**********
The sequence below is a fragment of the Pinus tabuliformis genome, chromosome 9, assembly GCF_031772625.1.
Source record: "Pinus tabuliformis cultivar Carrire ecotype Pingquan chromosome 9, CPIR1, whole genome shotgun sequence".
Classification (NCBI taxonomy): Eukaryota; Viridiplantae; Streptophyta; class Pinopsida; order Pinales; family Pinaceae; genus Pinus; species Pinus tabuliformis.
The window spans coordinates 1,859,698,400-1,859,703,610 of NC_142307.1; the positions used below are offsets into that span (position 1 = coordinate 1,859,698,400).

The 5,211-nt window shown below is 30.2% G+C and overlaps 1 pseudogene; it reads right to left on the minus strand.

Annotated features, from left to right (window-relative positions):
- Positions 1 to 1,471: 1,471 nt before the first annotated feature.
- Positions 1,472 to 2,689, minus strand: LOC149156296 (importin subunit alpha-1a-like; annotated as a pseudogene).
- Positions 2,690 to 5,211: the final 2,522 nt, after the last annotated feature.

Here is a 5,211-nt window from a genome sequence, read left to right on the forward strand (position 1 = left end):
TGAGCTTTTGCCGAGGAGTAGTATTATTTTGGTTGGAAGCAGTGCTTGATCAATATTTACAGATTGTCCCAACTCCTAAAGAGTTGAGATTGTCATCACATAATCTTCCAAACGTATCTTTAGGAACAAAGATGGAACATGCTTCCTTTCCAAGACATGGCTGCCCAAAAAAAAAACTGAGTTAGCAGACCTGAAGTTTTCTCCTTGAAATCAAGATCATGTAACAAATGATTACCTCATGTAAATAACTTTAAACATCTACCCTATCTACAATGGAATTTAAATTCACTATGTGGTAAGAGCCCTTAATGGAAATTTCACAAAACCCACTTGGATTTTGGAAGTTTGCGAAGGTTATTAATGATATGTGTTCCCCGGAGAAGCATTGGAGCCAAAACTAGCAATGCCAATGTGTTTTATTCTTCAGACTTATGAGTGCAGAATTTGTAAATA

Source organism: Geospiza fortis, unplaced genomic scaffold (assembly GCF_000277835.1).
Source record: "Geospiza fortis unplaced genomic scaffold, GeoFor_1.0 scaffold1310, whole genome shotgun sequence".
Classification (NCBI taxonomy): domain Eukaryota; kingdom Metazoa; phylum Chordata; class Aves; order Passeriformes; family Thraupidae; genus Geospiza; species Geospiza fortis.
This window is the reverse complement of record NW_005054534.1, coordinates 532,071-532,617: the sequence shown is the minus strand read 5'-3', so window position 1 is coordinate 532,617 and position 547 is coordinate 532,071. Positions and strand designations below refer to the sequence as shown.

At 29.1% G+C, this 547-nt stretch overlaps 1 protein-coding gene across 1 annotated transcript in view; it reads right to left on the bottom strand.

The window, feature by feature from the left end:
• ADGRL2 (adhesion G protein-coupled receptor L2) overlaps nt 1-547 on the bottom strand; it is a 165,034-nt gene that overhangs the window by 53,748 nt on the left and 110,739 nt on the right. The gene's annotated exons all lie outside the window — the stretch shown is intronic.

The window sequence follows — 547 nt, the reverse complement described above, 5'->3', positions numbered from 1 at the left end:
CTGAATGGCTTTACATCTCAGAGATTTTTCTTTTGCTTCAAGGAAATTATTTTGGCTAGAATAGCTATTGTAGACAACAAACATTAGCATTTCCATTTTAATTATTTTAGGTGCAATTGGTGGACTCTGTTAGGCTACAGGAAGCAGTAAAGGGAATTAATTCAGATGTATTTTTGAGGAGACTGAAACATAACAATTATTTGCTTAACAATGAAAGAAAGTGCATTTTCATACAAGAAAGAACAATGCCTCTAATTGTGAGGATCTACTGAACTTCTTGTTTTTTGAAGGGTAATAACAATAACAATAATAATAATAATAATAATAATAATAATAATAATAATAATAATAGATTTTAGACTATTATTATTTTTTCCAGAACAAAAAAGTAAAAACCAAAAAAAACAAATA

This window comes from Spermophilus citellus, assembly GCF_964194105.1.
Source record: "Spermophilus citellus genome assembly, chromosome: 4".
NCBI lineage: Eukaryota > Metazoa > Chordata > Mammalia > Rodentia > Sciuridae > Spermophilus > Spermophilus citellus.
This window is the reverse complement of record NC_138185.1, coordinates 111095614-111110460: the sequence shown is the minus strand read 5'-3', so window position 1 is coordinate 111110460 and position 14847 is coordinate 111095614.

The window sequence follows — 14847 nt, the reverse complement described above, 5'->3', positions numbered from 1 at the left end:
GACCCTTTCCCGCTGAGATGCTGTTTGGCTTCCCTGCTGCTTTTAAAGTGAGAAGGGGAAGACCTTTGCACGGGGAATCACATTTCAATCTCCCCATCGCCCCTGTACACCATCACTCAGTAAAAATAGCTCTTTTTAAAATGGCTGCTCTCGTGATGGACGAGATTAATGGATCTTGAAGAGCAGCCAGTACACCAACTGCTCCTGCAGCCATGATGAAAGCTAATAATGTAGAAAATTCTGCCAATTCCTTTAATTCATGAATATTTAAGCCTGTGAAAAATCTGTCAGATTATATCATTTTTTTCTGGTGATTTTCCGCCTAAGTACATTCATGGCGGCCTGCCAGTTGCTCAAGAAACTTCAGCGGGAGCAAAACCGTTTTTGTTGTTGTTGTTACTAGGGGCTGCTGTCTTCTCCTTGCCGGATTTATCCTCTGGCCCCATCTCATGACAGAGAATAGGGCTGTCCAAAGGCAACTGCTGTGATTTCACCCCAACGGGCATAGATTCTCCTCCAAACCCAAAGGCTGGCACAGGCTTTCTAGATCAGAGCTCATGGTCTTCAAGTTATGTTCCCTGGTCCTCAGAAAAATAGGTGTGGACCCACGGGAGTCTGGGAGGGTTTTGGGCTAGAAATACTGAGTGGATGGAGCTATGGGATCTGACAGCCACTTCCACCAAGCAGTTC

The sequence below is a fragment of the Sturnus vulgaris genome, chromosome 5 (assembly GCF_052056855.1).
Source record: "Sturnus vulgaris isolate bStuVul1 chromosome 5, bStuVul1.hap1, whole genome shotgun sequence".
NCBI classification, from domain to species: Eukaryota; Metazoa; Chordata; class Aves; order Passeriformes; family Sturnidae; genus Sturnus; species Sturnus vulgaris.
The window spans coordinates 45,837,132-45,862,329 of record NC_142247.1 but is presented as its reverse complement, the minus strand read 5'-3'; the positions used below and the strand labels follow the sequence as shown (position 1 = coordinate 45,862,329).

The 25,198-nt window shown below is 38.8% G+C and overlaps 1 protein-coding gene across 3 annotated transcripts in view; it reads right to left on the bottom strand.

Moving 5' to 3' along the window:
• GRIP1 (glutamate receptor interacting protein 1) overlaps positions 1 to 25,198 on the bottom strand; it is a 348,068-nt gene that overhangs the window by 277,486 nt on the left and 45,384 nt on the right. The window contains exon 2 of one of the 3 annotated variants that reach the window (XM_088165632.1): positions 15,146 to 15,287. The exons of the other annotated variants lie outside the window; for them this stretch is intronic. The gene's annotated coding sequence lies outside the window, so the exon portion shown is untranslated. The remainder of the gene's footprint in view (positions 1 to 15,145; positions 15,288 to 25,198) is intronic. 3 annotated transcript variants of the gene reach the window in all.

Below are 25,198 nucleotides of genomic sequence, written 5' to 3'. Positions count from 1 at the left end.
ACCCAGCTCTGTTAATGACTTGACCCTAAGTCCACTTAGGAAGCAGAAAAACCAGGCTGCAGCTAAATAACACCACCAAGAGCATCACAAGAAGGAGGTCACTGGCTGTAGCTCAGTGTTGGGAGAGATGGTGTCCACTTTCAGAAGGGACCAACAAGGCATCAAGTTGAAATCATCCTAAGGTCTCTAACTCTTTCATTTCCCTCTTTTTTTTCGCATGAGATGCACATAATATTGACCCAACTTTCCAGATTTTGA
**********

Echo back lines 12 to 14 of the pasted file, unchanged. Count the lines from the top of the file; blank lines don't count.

Source organism: Geospiza fortis, unplaced genomic scaffold (assembly GCF_000277835.1).
Source record: "Geospiza fortis unplaced genomic scaffold, GeoFor_1.0 scaffold1310, whole genome shotgun sequence".
Classification (NCBI taxonomy): domain Eukaryota; kingdom Metazoa; phylum Chordata; class Aves; order Passeriformes; family Thraupidae; genus Geospiza; species Geospiza fortis.